An endearing look back at past times, when Sunday School charabanc outings were very popular and deckchair attendants ruled the beach! A group of excitable children are taken to the seaside for a day out by Miss Weatherspoon, a typical spinster of her day, and Mr Tilley, her rather uninspiring assistant. As in any group, some of the children are well-behaved, but others like to ‘push the envelope’ to see what they can get away with. During their journey and throughout the visit we see their fun and enjoyment as they experience the delights of more innocent times.
There are some lovely pastiches in the play too - a typical end-of-the-pier comedy patter routine, of the: “I say, I say!”, “What do you say?”, “My dog’s got no nose”, “Really how does he smell”, variety! A Punch and Judy sequence in which Mr Punch and all the other characters change from puppets to real characters and also a visit to the mysterious Gypsy fortune-teller, with prophetic and profound results.
The principal characters use the interesting device of a ‘flash-forward’ speech in a tight spotlight, which tells us what happened in their lives after that day out, sometimes sad, sometimes amusing but always compelling. The audience are invited to share the feelings and aspirations of the individual characters.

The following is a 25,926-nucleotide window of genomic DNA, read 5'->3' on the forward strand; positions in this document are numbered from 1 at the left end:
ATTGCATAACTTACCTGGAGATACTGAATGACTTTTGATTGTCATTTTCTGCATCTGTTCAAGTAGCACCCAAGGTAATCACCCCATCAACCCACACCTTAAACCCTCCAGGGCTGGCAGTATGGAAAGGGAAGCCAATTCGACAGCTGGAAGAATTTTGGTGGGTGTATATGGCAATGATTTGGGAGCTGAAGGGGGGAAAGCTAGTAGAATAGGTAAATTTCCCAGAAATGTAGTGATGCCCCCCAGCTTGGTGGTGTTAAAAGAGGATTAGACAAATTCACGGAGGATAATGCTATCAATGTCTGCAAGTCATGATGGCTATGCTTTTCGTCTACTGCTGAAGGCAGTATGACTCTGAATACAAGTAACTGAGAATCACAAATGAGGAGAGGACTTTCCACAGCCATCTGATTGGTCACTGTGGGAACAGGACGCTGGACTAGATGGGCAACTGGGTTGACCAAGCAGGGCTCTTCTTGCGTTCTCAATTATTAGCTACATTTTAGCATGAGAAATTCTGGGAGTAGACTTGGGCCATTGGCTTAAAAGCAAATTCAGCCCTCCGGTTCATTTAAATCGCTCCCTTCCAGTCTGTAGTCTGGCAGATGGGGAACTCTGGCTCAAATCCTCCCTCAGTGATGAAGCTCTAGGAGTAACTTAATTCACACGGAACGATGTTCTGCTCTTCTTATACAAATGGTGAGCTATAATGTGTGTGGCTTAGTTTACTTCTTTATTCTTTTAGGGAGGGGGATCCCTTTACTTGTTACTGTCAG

Further pathos and comment is provided by the 1930’s style band and singer who provide another layer to the overall effect of this amusing but poignant play.
Whilst the character’s range from children to mature adults the play can be staged in a variety of different ways:
- A mixed-age society group
- A youth group who could play all the parts
- A co-production between a youth group or junior and an adult drama society
- Or, for the more adventurous, an adult group who play the children, similar to the concept in ‘Blue Remembered Hills’.
|(15m, 11f, 3m/f)
|* signifies a principal part
The Home Front
Mr Hobbs - 35-50, aspiring middle-class professional
Mrs Hobbs - 30-45, typical middle-class housewife of the period
The Sunday School Outing
*Miss Weatherspoon - a village spinster, ‘Miss Marple’, a Sunday School teacher
*Mr Tilley - another Sunday School teacher
Mr Reynolds - charabanc driver
*William Hobbs - 10-12, good-natured, ‘Jennings & Derbyshire’ type
*Jonathan Clegg - 10-12
*Philip Foley - 10-12
McDonald - 10-12
David Spencer - 10-12
John Smith - 10-12, Janet’s brother
Tucker - 10-12
Gordonson - 10-12
*Sarah Hobbs - 14-15, just about to leave school, relatively mature
Jacqueline Duckworth - 10-12
*Celia Jones - 10-12, quietly spoken, plain
*Catherine Jones - 14-15, Sarah’s friend, also just about to leave school
Mary Murphy - 10-12
Janet Smith - 10-12, John’s sister
At The Seaside
Tim - 15-16, a trumpet player in a Yorkshire colliery band on tour
*Miss Thelwell - a well-to-do lady
*Jimps - her nurse
*Sam - an old fisherman
*‘Professor’ Periwinkle - the Punch And Judy man
*Simon, the Bottler - 16-18, assistant to the ‘Professor’, audience-maker
*Pierrot 1 - either sex
*Pierrot 2 - either sex
Deckchair Attendant - 45-60, a ‘jobsworth’, either sex
Gypsy - a fortune-teller
Also required is either a small band, with vocalist conductor, to play the music, or suitable pre-recorded backing tracks.
It is the intention that the songs are sung by the band singer wearing a white tuxedo in front of a mock-up of an old fashioned typical 30’s BBC-style microphone.